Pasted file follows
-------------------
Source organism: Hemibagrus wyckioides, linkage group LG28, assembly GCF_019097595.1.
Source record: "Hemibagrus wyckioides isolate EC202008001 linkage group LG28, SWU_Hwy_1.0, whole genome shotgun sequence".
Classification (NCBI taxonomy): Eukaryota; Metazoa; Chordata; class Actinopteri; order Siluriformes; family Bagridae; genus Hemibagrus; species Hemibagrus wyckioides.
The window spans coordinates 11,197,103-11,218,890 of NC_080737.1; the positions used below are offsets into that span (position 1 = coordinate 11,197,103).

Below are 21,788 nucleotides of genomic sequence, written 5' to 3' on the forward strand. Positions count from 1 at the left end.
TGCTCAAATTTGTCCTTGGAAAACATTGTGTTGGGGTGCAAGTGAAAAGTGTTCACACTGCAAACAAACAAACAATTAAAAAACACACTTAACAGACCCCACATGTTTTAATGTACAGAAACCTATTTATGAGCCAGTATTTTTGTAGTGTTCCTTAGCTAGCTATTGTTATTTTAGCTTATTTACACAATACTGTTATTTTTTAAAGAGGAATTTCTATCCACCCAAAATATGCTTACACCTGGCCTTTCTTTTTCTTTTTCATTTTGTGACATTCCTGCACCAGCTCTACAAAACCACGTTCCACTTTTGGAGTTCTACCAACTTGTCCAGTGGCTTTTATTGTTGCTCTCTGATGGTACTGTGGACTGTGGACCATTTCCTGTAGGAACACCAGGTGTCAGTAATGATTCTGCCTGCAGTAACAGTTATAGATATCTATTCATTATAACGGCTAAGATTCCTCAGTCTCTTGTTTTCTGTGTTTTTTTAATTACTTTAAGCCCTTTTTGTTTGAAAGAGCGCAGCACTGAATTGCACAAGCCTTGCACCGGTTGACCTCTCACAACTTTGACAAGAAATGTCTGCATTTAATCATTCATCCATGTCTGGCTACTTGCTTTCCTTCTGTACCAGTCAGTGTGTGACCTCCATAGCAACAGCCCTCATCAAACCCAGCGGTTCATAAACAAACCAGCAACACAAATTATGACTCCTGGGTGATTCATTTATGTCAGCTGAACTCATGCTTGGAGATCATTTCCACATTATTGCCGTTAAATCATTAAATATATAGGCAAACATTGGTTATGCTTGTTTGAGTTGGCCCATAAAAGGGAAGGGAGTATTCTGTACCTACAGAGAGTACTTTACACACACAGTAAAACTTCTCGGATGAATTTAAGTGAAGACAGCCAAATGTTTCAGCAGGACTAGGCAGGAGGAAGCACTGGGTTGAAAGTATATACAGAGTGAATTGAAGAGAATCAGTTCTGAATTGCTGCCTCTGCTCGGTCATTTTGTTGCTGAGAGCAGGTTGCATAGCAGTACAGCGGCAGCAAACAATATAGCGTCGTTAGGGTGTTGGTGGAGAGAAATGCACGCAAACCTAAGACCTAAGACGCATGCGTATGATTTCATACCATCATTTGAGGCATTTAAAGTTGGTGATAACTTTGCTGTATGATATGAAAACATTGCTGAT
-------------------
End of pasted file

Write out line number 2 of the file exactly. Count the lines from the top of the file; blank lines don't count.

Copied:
Source record: "Hemibagrus wyckioides isolate EC202008001 linkage group LG28, SWU_Hwy_1.0, whole genome shotgun sequence".